A Return to Book Making at the Sidney Nolan Trust

At the end of June I was invited to take part in a residency at the Sidney Nolan Trust in Wales. Playing a small part in the organisation team, I had somehow managed to sneak a place under the disguise of a ‘practitioner’, whereas in truth, my thesis is purely theoretical – it will take the form of a written submission. This ‘disguise’, however, wasn’t a complete lie. Lin, the main organiser, had encouraged me to apply, as for her writing was itself a ‘practice’, and there were potentially other aspects of ‘making’ that I could use to draw out ideas within my research.

I have much to thank Lin for.

Because she was right. The residency allowed me to ‘make’ in a space that it felt appropriate. Surrounded by practitioners, beautiful countryside and super informative staff, and all the encouragement and suggestions that come with this, it felt pretty rude not to give making a go. In fact, it was the first time I made book art (outside of educational workshops), probably since college. And it felt good! I started to understand that making book art was a form of organisation, a way of collating patterns between resources and material. Draw to the concertina form, I could see information in its entirety through laying out the book, or fold down pages to have a more focused insight. Lines could connect together information across pages, or the page could become a single unit to cordon off facts or images.

Although I didn’t focus on my thesis research during the residency, I was drawn to an image of ‘Veritas’, a logo stuck on the front of an old shipping container. This highly gendered image soon became a fascination, with research into each of the symbols, the company, and eventually leading me towards the potential of the well (on which the nude was sitting) as something to find (on the old working farm) and as a metaphor to think through (what is at the bottom of the well?). My book art piece became a fragmentary text including: the map pinpointing the location of the well on the Sidney Nolan farm (which I never managed to find), the conversations I had with staff about the shipping container, stories from my mother on Irish mythology and wells, or images imitating ‘Veritas’ poses. The book was a space of mapping and disruption. Those absences (the absence of the well, and the absence of information) were made visible through the blanks in the pages and the creases of the concertina.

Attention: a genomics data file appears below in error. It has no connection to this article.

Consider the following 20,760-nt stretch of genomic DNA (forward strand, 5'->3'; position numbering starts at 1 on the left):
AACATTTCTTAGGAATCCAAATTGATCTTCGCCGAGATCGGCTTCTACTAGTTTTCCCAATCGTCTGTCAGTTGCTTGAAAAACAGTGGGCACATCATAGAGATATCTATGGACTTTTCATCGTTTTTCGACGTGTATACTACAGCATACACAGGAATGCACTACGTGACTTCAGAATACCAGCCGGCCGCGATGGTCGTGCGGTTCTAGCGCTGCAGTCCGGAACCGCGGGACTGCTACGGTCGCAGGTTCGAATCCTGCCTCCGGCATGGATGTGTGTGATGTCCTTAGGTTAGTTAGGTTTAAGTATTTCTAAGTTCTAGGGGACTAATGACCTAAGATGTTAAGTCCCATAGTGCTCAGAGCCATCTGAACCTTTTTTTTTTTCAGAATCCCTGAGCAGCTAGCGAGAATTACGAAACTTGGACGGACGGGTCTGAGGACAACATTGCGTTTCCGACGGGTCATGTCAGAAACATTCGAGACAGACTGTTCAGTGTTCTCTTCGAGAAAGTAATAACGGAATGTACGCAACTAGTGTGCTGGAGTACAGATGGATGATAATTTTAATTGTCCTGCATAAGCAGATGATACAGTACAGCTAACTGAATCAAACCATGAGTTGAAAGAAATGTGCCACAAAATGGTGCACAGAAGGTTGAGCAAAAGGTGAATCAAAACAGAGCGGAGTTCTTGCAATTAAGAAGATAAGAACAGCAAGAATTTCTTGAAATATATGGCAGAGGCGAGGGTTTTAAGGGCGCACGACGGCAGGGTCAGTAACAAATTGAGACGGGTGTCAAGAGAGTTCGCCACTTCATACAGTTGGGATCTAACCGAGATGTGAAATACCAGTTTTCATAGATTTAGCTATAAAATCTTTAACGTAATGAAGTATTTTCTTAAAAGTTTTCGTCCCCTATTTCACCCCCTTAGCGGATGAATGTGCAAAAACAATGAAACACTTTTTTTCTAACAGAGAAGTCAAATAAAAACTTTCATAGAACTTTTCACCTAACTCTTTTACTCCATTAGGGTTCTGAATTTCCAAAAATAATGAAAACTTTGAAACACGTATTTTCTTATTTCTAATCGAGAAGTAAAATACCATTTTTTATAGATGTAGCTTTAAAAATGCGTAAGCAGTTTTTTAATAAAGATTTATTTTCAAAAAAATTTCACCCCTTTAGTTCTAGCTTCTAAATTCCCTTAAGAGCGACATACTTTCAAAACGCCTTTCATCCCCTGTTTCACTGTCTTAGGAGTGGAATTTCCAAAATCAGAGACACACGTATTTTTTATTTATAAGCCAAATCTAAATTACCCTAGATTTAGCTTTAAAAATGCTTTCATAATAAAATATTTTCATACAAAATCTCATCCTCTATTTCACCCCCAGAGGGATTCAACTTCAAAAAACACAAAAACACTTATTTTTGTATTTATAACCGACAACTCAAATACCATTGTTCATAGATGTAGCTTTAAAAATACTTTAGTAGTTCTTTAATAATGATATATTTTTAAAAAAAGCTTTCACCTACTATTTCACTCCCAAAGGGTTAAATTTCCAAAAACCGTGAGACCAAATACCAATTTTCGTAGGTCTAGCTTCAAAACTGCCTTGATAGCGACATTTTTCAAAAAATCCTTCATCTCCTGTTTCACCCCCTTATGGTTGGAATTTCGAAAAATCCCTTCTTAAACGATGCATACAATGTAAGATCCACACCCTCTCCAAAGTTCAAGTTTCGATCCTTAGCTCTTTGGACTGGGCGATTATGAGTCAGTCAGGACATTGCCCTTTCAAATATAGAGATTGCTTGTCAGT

If anything, the residency gave me the confidence to use making as a way to ‘think things differently’, and see book art as another tool. Perhaps I will make my thesis into one long concertina…

If interested in finding out more about the Sidney Nolan Trust or the work of other residency participants, visit the website Practice and Research in Action: http://practiceandresearchinactionresidency.harts.online/

 

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